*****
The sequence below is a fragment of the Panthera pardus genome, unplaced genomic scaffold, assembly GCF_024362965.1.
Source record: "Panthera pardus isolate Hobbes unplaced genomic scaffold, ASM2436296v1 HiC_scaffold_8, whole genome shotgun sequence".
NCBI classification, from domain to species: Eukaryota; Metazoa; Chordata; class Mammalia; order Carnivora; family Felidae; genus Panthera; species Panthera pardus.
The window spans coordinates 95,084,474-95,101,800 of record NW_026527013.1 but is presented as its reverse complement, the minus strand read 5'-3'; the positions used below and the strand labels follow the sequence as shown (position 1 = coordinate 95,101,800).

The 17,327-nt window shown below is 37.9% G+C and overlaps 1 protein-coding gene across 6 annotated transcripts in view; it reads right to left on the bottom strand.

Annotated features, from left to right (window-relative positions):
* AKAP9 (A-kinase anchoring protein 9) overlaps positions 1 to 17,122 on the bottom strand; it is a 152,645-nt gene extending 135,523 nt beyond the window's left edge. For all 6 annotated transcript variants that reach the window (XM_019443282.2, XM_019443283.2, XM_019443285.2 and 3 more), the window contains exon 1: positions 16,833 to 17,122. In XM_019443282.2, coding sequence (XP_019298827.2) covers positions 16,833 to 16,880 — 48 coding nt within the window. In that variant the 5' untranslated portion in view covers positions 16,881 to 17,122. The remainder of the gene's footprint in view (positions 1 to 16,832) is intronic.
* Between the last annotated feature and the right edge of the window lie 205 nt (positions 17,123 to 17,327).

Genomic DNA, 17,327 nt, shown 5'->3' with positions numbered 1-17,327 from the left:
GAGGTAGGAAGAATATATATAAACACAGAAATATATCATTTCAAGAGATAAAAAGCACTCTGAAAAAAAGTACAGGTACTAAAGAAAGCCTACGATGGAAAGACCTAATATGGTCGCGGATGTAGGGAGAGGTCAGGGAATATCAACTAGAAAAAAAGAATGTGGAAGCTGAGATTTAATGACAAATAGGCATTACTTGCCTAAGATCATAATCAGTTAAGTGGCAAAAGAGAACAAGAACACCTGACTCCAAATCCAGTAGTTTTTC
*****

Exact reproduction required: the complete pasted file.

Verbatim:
The sequence below is a fragment of the Panthera pardus genome, unplaced genomic scaffold, assembly GCF_024362965.1.
Source record: "Panthera pardus isolate Hobbes unplaced genomic scaffold, ASM2436296v1 HiC_scaffold_8, whole genome shotgun sequence".
NCBI classification, from domain to species: Eukaryota; Metazoa; Chordata; class Mammalia; order Carnivora; family Felidae; genus Panthera; species Panthera pardus.
The window spans coordinates 95,084,474-95,101,800 of record NW_026527013.1 but is presented as its reverse complement, the minus strand read 5'-3'; the positions used below and the strand labels follow the sequence as shown (position 1 = coordinate 95,101,800).

The 17,327-nt window shown below is 37.9% G+C and overlaps 1 protein-coding gene across 6 annotated transcripts in view; it reads right to left on the bottom strand.

Annotated features, from left to right (window-relative positions):
* AKAP9 (A-kinase anchoring protein 9) overlaps positions 1 to 17,122 on the bottom strand; it is a 152,645-nt gene extending 135,523 nt beyond the window's left edge. For all 6 annotated transcript variants that reach the window (XM_019443282.2, XM_019443283.2, XM_019443285.2 and 3 more), the window contains exon 1: positions 16,833 to 17,122. In XM_019443282.2, coding sequence (XP_019298827.2) covers positions 16,833 to 16,880 — 48 coding nt within the window. In that variant the 5' untranslated portion in view covers positions 16,881 to 17,122. The remainder of the gene's footprint in view (positions 1 to 16,832) is intronic.
* Between the last annotated feature and the right edge of the window lie 205 nt (positions 17,123 to 17,327).

Genomic DNA, 17,327 nt, shown 5'->3' with positions numbered 1-17,327 from the left:
GAGGTAGGAAGAATATATATAAACACAGAAATATATCATTTCAAGAGATAAAAAGCACTCTGAAAAAAAGTACAGGTACTAAAGAAAGCCTACGATGGAAAGACCTAATATGGTCGCGGATGTAGGGAGAGGTCAGGGAATATCAACTAGAAAAAAAGAATGTGGAAGCTGAGATTTAATGACAAATAGGCATTACTTGCCTAAGATCATAATCAGTTAAGTGGCAAAAGAGAACAAGAACACCTGACTCCAAATCCAGTAGTTTTTC